IMF presses Greece on wages, says debt deal soon

Associated Press
A homeless man sleeps on a bench outside the municipal culture center of Athens as graffiti reads ''We destroy the present GAP-George Papandreou (former Greek Prime Minister) we are coming,'' as temperatures fell below zero degrees Celsius (32 Fahrenheit)  around the country, Tuesday, Jan. 31, 2012. The country's national debt exceeded euro350 billion last year, and without the bond-swap deal would not be considered sustainable as Greek gross domestic product is set to slow to euro215 billion in 2012, in a fourth year of recession, according to state budget figures. (AP Photo/Thanassis Stavrakis)

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ATHENS, Greece (AP) — An IMF debt inspector says negotiations for landmark debt deals with Greece will be concluded in a "matter of days" but pressed the recession-hit country to lower employment costs and even slash the minimum wage.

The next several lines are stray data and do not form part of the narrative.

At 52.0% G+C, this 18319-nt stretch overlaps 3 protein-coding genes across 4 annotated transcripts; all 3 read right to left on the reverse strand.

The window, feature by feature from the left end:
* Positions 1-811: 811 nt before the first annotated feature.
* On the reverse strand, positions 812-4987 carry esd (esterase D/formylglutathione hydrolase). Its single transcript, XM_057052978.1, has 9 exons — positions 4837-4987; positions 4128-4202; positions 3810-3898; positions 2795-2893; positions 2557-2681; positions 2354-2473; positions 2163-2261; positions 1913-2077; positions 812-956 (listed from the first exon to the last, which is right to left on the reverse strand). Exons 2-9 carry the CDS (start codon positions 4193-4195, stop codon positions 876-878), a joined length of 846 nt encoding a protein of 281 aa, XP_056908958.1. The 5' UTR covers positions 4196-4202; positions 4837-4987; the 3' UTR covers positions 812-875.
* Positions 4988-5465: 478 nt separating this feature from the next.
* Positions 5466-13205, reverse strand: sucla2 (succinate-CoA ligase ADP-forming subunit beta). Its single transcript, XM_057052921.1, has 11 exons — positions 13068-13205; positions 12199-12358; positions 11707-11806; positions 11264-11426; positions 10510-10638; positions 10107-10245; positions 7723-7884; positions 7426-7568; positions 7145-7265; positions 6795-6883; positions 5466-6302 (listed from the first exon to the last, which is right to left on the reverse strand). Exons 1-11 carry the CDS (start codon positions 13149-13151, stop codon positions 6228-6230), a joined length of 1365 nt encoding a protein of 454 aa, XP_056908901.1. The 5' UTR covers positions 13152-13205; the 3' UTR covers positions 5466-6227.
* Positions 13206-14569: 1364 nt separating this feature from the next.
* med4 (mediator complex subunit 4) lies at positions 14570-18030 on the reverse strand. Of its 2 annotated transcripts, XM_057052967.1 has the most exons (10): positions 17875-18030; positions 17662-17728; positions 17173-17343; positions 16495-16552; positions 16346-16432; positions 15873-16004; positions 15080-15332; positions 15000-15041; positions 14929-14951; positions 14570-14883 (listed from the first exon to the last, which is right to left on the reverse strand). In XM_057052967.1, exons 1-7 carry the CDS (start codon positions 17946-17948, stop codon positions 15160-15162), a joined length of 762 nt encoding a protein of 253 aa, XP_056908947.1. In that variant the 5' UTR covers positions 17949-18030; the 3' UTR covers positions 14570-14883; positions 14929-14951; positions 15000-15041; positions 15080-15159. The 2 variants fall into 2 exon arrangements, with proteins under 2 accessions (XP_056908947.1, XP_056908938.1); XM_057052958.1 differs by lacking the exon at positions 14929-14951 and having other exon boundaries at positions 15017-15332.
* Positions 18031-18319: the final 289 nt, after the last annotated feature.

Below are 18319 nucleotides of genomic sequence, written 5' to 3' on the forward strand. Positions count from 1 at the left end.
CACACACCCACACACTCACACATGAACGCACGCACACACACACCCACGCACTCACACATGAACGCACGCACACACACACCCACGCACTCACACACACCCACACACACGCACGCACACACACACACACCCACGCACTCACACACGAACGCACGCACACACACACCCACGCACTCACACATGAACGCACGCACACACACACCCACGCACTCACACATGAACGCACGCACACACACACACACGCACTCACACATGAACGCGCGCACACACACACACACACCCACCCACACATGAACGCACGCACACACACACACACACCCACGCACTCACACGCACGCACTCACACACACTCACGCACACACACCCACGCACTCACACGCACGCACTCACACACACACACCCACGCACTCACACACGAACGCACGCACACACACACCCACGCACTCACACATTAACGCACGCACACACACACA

The head of the International Monetary Fund's mission in Greece, Poul Thomsen, said in an interview published Wednesday that talks for a new euro130 billion ($171 billion) bailout package would be over "very soon."

That deal is linked to an agreement with private creditors to accept losses on Greek bonds, which will cut euro100 billion off the country's national debt.

"Yes, it's a matter of days," Thomsen was quoted as saying by the Athens daily Kathimerini. "The discussions for the (new) program will be concluded very soon."

Thomsen insisted wages in Greece remain too high, and that was hurting the country's competitiveness. He urged the government to consider cutting the minimum wage of euro750 ($988) gross pay per month.

Greek unions and employers are to resume negotiations on Thursday in an effort to cut labor costs, but both sides are already in agreement that the minimum wage and basic private sector pay should not be affected, warning such a move would only deepen the country's recession.

Greece and its creditors are anxious to close the new rescue deals ahead of a March 20 Greek bond repayment worth euro14.5 billion ($19.1 billion) that threatens the country with bankruptcy and the eurozone with a major crisis.

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